Musings On Ukraine
I am well aware that the word musings seems quite inappropriate in discussing anything about the humanitarian crisis that we are watching unfold in real time every night on our big-screen televisions. The horror of entire cities being leveled, families being torn apart, maternity hospitals being hit with missiles and millions of refugees fleeing into neighboring countries is hard to digest. Then there is the prospect of nuclear tragedy either at Chernobyl or via the unleashing of nuclear weapons. The world has never been so near to WWIII since the Cuban missile crisis when I was all of 9 years old.
Still, I choose the word musings because these are thoughts in the moment that I am sharing with you. I don’t want to give them the weight of what I might ordinarily share from the pulpit or in other written missives that I share with you as your pastor.
First, a big shout-out to the congregation for your generosity shown this past Sunday in giving a spontaneous offering for Ukraine. We collected over $2500 to send to a missionary family there with whom we have connections. The Blessing family (appropriate name, don’t you think?) have been helping care for and shepherd families out of Ukraine and across the nearby border into Poland. These monies will help save a lot of people. We will continue to stay in touch with the Blessings as they carry on their vital work there on behalf of the Body of Christ.
Second, I have been encouraged by those of you who have been coming out to pray on Tuesday evenings for this humanitarian crisis. We will continue to meet to pray for Ukraine on Tuesdays at 7:00 PM in Room B-5 at least through the end of March. Now comes a musing . . . this situation feels different to me than any global crisis I have observed over my adult lifetime. I am not saying that I have heard anything directly from the Lord about this, but it feels like people of goodwill across the globe will have a significant say in the outcome of this crisis. This invasion has been, and is an absolute violation of all norms of international law and civil society. I know that the Lord is a God whose bias is toward the innocent, the least (widows and orphans) and the violated. When he sees others coming to the aid of those wronged—via our actions and our intercessions—he is moved. I am believing him to intervene in a significant way.
That leads me to my third thought. It is both an observation and a hope. It is quite possible that this conflict could escalate into a global (even nuclear) conflict. Russia has hinted at using its nuclear arsenal or bio-chemical weapons (as they did in Syria a few years ago). We have also seen the beginnings of a global axis of nations aligning with Russia, including Communist China and Iran. Steps have already been taken to launch an economic response by the United States against Russia and we might be seeing the beginnings of a response by China. No one knows where this could lead. The only thing we know for certain about unintended consequences of such actions are that we know they are inevitable. Scary stuff, to say the least. So on to my hope. My hope is that no US soldiers will be sent to this conflict—and that it will end soon. And my wilder hope is that something dramatic happens from within Russia that brings an end, not only to this war, but also to the dictatorial reign of Vladimir Putin. This is a God-sized hope. Will you join me in praying for this to come to pass?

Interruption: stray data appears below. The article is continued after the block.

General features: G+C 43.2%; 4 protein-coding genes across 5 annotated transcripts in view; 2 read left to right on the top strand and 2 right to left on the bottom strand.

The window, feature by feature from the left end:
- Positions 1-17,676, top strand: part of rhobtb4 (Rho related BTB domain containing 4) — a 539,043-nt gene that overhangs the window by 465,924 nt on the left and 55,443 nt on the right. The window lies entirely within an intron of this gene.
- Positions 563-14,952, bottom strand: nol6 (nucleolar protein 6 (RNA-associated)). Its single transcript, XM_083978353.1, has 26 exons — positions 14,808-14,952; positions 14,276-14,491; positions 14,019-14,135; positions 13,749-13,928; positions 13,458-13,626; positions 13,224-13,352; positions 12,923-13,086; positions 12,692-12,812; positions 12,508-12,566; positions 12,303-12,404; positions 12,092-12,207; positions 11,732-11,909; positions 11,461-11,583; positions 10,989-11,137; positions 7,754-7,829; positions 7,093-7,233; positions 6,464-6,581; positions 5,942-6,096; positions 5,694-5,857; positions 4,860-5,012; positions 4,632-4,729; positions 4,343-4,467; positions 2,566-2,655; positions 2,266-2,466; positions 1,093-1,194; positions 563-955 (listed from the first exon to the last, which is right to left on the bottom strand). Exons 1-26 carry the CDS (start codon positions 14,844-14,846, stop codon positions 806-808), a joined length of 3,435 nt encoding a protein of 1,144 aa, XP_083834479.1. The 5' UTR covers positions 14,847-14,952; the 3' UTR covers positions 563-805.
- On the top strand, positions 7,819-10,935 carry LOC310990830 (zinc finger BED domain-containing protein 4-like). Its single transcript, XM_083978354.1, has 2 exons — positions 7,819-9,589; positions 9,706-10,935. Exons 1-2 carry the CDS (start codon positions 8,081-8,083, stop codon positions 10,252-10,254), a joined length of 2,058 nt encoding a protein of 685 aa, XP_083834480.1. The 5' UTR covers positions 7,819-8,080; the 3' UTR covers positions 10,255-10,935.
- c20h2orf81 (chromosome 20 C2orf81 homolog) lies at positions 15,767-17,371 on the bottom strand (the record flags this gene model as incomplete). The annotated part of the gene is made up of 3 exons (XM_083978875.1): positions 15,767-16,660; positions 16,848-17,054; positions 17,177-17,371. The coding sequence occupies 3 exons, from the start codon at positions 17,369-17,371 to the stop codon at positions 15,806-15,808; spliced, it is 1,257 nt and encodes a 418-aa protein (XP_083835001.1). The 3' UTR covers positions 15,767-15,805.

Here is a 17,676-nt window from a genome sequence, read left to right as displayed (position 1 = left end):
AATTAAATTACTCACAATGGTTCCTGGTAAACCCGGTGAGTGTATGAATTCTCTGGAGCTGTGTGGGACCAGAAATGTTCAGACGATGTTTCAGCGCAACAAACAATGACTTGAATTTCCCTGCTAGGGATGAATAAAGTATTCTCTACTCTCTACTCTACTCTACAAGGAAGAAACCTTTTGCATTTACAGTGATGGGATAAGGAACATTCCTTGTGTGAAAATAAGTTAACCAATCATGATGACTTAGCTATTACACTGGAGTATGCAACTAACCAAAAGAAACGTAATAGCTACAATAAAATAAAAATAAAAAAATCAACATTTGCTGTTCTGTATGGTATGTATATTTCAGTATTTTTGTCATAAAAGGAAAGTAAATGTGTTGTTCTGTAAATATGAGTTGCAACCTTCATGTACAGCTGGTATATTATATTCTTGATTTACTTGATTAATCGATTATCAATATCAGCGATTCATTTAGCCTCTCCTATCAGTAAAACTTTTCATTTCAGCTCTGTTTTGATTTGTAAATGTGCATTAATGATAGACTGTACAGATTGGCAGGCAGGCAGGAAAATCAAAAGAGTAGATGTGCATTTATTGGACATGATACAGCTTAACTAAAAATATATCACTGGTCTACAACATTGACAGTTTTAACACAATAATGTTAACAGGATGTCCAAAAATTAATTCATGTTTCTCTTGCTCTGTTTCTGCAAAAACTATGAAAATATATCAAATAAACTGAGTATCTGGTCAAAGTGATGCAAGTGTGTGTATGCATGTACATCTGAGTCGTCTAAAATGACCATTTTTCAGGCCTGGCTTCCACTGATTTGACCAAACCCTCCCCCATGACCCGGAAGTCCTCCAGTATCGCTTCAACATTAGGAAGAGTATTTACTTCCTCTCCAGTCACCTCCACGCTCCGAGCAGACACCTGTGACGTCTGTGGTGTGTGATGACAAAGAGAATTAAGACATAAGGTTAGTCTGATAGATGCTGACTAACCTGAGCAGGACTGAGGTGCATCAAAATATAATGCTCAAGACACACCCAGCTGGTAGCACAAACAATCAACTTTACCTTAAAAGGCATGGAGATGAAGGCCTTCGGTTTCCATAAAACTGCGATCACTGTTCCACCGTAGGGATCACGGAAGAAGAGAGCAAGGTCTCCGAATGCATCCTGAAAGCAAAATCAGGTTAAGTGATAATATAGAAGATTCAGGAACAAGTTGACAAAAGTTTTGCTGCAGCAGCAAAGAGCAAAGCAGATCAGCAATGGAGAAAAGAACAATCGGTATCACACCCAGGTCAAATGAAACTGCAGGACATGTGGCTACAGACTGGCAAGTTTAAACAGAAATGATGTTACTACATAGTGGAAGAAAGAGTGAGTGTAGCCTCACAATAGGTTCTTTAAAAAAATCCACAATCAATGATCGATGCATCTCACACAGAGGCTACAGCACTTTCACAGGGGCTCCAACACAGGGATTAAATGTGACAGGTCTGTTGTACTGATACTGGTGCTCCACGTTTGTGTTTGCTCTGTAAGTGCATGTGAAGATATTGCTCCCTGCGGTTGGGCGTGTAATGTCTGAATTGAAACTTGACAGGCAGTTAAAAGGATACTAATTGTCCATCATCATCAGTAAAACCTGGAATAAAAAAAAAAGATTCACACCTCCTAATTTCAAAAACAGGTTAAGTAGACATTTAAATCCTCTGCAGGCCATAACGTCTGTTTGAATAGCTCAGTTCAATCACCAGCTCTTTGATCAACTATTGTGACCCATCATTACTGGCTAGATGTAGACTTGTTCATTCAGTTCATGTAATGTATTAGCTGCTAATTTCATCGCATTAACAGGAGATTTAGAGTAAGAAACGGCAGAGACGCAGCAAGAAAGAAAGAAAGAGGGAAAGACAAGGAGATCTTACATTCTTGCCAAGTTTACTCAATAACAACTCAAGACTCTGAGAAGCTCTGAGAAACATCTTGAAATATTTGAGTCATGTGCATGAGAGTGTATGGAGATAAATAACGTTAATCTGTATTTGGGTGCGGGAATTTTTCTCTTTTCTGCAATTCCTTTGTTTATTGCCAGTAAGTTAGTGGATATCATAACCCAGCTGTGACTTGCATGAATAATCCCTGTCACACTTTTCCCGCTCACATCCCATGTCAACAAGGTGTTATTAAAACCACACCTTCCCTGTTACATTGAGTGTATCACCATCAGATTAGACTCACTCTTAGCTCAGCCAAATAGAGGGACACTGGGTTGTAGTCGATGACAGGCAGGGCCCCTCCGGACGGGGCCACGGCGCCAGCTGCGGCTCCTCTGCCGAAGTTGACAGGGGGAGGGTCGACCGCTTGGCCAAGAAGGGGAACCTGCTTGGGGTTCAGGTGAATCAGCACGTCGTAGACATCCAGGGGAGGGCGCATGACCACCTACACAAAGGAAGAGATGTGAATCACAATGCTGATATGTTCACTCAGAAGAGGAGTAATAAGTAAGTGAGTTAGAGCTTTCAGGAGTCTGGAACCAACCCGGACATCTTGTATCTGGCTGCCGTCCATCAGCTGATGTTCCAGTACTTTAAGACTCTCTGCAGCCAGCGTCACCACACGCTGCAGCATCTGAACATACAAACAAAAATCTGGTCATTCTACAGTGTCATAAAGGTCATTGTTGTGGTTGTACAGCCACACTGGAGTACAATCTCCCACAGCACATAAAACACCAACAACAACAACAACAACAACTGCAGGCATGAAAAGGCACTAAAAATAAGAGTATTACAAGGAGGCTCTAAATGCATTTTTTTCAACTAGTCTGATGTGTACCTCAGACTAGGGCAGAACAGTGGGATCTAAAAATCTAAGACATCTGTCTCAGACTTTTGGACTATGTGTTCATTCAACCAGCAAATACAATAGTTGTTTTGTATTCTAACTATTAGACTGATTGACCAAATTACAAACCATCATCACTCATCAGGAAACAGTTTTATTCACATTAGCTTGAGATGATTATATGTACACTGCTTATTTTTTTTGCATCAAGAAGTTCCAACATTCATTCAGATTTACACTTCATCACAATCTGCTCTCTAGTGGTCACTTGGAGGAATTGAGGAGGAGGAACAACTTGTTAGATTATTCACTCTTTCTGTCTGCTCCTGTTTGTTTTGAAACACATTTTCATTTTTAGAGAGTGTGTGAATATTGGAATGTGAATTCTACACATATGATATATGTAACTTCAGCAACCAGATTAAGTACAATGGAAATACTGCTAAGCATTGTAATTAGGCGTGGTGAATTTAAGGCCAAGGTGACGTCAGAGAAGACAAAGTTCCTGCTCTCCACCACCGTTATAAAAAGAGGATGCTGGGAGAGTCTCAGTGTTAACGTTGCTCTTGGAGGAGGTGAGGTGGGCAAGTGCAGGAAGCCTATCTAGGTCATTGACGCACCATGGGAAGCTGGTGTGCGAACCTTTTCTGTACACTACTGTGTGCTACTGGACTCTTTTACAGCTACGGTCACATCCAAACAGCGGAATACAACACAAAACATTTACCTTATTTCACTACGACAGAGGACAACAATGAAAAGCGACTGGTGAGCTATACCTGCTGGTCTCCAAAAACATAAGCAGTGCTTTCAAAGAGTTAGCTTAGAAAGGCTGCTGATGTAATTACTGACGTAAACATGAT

Fourthly, like everyone, I am impressed with the raw courage and visionary force of Volodymyr Zelenskyy, President of Ukraine. I pray for his ongoing safety and for God to give him wisdom as he rallies his nation to resist the evil of this invasion. This does not mean that I believe that US soldiers or NATO troops or jets should necessarily be sent into the conflict. (Remember these are my personal musings, perspectives and hopes. I am not preaching here.) And I also am praying for wisdom for President Biden and Secretary Blinken as they respond to this crisis. But, back to President Zelenskyy—it is quite exhilarating to see such courageous and visionary leadership on display. I am asking God to “cover his back and to back his act.”
My final thoughts are these. In our first prayer meeting for Ukraine, the anointing of the Lord landed on Pastor Wes during a season of silence in that prayer time. He shared with us a strong sense he was receiving to pray for the fear of the Lord to fall upon Vladimir Putin and all other leaders (military, diplomatic) who have a say in this ongoing crisis. We began to pray fervently for this very thing to happen. God was all over these prayers. I realize that the calculus of realpolitik does not ordinarily include the fear of Almighty God, but this is one prayer I continue to pray. That the fear of God would visit every leader across the globe who is making decisions about their nation and their military regarding the crisis in Ukraine. I certainly have no idea how this would translate into policy, except that it most assuredly should lead to the cessation of the slaughter of innocents and the destruction of cities that we have been seeing.
Thanks for letting me share these thoughts with you.
Blessings, Pastor Rick